A class-action lawsuit against Boeing reportedly accuses the US aviation giant of covering up the faulty sensor issue and keeping pilots in the dark about the feature in the pursuit of quick returns.
The legal action was started by a pilot, identified only as ‘Pilot X’ in court documents, which were seen by the Australian Broadcasting Company. He was joined by over 400 fellow pilots, trained to fly the fourth-generation narrow-body 737 MAX aircraft.
They accuse the Chicago-based aviation corporation of hushing known concerns about the glitch-ridden equipment installed on the jets.
Boeing recently admitted that it knew of the problem since at least 2017, but did not notify the US Federal Aviation Authority (FAA) until after the Lion Air flight with 189 people on board crashed in Indonesia last October.
The main problem with the jets is rooted in the “inherently dangerous aerodynamic handling defects” of the Maneuvering Characteristics Augmentation System (MCAS), designed to prevent the plane from stalling.
For the latter to work properly, an optional set of indicators needs to be installed on the plane, and only 20% of the 737 MAX jets had them. Moreover, Boeing did not plan to update the software for the other jets until 2020.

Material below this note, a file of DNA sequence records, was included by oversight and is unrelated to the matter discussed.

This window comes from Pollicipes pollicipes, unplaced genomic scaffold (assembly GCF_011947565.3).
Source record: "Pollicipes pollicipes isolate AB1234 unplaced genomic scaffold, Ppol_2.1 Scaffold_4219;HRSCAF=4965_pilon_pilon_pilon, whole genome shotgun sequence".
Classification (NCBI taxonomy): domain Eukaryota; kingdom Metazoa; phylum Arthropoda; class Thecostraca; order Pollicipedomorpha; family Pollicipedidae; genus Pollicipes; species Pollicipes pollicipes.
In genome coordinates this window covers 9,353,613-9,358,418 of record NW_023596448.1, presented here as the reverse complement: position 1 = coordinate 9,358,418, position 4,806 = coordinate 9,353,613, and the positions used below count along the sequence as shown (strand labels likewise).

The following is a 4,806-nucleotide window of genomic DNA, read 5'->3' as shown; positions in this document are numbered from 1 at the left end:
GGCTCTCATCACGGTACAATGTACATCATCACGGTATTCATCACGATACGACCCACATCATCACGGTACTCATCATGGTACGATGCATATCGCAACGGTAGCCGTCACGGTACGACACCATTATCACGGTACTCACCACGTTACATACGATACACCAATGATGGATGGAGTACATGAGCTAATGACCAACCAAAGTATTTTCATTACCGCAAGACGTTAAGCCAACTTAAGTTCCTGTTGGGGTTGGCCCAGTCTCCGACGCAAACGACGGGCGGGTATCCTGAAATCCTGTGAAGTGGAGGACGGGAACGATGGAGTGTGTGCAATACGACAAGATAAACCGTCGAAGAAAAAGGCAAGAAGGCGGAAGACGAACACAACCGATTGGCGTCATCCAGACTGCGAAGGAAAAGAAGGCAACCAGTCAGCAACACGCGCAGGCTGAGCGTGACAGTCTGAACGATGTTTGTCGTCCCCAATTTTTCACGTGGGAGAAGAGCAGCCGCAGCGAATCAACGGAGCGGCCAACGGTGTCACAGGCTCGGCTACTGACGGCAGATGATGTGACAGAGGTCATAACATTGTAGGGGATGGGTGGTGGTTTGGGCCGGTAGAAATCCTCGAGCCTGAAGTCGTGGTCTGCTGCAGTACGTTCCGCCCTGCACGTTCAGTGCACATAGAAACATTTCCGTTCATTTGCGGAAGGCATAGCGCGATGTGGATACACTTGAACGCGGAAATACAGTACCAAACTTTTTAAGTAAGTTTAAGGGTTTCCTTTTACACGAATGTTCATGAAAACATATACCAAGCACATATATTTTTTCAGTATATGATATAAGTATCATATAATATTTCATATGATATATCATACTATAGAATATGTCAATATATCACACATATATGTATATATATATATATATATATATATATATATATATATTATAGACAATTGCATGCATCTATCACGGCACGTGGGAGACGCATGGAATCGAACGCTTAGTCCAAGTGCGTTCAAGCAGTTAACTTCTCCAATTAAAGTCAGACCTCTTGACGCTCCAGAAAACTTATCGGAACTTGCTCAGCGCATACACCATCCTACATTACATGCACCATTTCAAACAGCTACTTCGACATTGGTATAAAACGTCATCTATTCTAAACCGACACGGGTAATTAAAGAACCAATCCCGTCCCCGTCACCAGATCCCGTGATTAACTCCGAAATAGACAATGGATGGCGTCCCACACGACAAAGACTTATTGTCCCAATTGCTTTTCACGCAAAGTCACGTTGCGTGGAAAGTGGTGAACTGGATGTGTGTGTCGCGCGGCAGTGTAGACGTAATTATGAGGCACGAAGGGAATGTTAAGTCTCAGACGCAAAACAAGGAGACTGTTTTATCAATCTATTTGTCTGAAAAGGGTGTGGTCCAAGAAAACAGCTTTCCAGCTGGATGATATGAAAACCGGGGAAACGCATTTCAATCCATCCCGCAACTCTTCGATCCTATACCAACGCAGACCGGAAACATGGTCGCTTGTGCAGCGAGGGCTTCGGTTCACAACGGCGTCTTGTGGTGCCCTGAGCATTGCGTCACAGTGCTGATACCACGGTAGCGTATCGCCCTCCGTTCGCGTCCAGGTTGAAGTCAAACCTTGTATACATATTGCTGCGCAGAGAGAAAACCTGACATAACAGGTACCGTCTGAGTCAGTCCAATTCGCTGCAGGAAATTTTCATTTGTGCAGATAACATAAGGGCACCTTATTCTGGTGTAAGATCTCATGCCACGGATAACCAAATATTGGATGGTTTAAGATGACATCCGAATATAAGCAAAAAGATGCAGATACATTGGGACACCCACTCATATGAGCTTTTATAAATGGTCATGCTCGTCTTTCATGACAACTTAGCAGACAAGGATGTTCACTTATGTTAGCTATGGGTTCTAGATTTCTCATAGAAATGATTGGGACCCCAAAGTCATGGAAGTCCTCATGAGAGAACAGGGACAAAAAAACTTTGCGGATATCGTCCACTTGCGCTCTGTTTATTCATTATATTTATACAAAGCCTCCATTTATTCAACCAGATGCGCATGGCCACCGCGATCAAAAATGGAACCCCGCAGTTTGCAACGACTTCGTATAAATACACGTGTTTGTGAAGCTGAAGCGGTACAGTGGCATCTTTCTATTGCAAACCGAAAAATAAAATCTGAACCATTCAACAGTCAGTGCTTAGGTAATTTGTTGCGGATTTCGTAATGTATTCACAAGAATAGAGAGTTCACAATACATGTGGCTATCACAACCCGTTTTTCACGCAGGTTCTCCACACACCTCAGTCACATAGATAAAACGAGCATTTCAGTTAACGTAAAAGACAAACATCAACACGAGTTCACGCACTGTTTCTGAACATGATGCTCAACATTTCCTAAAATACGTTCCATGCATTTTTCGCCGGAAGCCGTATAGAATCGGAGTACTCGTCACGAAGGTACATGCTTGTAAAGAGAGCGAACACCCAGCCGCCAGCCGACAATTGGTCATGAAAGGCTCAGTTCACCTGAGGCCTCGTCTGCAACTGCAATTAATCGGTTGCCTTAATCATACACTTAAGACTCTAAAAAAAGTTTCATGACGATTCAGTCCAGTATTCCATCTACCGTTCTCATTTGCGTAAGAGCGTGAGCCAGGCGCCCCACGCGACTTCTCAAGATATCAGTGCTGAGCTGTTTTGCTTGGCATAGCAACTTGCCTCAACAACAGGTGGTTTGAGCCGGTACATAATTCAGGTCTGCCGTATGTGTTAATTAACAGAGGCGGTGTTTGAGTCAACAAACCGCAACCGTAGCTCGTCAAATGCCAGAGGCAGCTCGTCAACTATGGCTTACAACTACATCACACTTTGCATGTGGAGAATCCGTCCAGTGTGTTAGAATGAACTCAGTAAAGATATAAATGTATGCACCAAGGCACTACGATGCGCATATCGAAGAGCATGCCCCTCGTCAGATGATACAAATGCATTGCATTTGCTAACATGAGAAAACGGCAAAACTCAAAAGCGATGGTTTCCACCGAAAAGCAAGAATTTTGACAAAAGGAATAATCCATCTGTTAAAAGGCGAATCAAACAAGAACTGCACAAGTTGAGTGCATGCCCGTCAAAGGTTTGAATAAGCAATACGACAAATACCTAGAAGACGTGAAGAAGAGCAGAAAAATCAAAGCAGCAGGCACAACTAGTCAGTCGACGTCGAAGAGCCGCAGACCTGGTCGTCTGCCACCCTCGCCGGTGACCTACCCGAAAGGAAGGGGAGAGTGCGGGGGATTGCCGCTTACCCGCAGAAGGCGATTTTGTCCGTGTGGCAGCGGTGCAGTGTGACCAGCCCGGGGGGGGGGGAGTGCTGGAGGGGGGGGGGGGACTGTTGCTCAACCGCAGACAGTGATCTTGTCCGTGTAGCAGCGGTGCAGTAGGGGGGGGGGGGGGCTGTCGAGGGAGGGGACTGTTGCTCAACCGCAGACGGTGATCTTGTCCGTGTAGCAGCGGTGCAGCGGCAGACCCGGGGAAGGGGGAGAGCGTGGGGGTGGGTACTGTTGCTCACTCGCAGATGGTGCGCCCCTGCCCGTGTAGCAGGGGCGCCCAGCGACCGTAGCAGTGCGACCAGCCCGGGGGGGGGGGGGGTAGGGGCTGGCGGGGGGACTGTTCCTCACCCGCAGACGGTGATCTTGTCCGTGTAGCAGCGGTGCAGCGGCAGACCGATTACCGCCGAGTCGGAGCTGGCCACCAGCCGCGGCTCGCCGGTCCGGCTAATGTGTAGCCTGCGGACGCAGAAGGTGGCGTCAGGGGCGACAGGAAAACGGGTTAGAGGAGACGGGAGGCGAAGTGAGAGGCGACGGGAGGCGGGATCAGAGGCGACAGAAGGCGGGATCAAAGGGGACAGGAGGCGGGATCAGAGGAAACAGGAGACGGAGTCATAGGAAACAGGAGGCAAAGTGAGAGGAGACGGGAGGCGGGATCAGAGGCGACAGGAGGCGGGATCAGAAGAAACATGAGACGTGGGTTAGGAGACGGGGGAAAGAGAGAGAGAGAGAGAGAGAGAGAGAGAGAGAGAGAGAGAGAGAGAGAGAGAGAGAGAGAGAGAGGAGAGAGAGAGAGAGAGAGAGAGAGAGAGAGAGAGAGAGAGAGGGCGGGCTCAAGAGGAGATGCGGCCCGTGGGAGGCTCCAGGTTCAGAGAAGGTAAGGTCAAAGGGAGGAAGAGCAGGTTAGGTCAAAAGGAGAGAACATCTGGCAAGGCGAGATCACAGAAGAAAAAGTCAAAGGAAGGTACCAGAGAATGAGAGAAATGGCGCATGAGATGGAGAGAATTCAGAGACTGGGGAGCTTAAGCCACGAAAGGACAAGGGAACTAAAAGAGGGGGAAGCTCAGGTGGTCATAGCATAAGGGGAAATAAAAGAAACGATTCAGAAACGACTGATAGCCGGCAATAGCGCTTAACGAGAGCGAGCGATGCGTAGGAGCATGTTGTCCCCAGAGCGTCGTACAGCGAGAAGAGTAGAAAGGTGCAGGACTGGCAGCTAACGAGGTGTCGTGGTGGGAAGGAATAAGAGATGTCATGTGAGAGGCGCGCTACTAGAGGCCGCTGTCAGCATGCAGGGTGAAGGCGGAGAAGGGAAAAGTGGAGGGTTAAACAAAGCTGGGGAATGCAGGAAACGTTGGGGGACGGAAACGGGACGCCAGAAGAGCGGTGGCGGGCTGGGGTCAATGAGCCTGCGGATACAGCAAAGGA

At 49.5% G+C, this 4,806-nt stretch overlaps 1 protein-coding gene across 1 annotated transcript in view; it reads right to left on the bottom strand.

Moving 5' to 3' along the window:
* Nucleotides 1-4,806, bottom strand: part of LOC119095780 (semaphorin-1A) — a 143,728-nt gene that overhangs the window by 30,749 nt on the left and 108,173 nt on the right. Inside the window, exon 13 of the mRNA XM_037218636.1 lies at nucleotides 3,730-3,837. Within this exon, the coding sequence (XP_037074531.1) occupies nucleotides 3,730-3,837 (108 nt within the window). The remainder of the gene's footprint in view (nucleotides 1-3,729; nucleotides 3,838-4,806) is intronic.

The lawsuit, which demands compensation for lost wages and mental suffering that the pilots endured due to the grounding, alleges that the aviation giant should have known that by sweeping the issue under the rug, it set the stage for exactly that outcome.
In addition, the pilots accuse Boeing of providing little instruction on how to handle the anti-stalling feature, which is only briefly mentioned in the flight manuals.
The plaintiffs say that their ultimate goal is to prevent tragedies such as the Lion Air and Ethiopian Airlines crashes, which claimed 346 lives, from happening in the future.
ABC Flash Point Aviation News 2019.